Cat Bells walking route | The Lake District’s favourite mini mountain

Some hills aren't defined by their height. Whether you’re a seasoned walker or taking your first mountain steps, Lakeland’s Cat Bells is a classic for all.

Heading up Cat Bells Lake District

by Oli Reed |
Updated on

Cat Bells is one of the most famous peaks in the Lake District and a favourite hillwalk for families looking to introduce children to the mountains. It's much more than that though – this is also one of England's best walks packed with views that will live long in your memory.

Cat Bells is a hugely popular peak, offering a brief but exciting outing to the top. It's one of the busiest fells in the Lake District in spring and summer, and come winter it’s still not out of bounds to the ordinary walker. Though modest in height at 451m, Cat Bells feels like a true mountain, both when seen from afar and as you’re scrambling up and along the ridge to its exciting and rocky summit.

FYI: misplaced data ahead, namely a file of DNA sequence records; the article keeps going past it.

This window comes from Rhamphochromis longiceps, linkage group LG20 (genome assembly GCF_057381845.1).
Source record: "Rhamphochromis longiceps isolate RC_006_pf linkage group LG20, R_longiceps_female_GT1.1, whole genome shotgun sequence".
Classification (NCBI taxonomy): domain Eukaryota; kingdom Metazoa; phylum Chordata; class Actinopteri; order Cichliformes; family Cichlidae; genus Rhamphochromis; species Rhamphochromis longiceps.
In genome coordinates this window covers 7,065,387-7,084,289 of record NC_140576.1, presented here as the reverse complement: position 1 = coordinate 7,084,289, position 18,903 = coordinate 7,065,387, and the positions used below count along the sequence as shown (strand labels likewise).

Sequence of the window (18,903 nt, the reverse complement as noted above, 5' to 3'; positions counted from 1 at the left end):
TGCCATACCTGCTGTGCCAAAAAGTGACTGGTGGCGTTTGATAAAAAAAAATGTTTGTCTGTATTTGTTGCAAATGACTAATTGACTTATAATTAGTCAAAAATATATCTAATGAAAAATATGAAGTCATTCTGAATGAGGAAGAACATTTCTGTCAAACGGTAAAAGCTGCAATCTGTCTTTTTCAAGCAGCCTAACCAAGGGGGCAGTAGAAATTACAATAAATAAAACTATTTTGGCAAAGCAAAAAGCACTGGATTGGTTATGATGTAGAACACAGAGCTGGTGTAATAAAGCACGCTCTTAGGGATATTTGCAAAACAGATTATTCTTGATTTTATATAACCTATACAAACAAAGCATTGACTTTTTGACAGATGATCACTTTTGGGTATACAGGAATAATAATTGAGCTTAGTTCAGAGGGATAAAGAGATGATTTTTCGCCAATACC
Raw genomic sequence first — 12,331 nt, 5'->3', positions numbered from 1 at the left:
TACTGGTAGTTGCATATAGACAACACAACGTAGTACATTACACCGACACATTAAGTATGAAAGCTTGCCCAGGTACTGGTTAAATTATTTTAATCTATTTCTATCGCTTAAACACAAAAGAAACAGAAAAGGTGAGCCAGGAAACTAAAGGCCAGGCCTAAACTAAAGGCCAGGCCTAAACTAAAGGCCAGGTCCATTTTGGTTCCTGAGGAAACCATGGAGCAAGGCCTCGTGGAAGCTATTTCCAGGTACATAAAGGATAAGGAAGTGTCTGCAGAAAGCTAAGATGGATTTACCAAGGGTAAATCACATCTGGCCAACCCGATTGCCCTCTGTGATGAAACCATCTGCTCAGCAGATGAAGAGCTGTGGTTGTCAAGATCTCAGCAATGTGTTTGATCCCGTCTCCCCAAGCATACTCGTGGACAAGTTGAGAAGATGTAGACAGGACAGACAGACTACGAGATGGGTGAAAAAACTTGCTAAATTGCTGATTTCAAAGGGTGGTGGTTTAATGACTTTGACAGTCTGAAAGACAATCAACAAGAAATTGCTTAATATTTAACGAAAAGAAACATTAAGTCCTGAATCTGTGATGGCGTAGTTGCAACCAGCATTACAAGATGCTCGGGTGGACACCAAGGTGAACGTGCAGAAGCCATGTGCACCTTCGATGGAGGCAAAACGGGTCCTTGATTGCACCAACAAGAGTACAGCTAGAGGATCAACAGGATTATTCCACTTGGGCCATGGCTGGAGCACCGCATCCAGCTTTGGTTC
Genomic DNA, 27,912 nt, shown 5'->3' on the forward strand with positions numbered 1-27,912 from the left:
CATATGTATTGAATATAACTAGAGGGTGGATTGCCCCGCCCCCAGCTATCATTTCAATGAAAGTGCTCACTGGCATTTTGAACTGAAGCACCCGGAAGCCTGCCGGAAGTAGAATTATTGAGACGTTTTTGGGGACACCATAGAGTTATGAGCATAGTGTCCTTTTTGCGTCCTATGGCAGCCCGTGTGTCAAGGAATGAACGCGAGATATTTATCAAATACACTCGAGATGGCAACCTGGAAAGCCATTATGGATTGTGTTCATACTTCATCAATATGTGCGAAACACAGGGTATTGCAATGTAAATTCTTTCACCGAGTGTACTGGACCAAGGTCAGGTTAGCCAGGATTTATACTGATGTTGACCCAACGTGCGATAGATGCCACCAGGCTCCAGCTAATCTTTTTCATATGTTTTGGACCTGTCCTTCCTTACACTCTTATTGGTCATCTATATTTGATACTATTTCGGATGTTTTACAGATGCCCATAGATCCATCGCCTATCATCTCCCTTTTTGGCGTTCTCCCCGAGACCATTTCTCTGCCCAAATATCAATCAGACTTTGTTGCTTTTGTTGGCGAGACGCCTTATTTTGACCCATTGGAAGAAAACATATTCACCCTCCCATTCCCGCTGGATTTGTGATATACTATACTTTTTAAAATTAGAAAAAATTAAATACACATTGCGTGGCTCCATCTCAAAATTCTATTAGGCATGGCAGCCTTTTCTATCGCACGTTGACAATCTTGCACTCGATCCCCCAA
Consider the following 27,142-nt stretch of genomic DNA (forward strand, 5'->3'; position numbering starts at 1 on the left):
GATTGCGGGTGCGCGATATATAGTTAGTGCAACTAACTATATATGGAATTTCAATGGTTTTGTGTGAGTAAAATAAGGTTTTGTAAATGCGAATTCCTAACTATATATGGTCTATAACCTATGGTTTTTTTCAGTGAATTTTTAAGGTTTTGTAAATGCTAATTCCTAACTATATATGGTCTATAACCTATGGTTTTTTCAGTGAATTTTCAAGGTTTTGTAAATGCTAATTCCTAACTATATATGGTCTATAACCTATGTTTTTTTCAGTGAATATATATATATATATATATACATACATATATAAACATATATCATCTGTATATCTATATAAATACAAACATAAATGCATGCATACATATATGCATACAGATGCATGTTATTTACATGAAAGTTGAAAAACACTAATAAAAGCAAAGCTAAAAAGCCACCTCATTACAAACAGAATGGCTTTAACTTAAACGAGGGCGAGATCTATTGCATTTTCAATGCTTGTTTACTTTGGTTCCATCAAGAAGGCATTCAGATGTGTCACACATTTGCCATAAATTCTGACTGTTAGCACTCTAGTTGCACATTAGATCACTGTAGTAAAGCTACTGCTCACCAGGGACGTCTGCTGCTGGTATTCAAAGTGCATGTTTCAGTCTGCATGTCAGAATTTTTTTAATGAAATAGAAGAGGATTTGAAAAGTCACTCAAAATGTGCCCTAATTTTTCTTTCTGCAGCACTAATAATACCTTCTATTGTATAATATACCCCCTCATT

Approaching Cat Bells summit Lake District

Our route starts from the base of the peak near Hawes End, first zigzagging up the hillside to Skelgill Bank before the views open up into the Newlands Valley and onwards to the distinctive summit dome of Cat Bells.

After you leave the summit with your celebratory selfies, this walk then drops down to the lake, completing a satisfying circuit through the woodland along its shore, leaving longer routes high above the Newlands Valley for another day.

CLICK HERE to download our Cat Bells digital route guide in OS Maps

View from Cat Bells to Skiddaw and Blencathra Lake District

How hard is climbing Cat Bells?

The simple answer is that this walk isn't very hard at all, which is why it's so popular with families and walkers of all ages and abilities. There are steep sections both going up and down, but it's a relatively short route with only just over 400 metres of ascent. If anything, it's all over too quickly.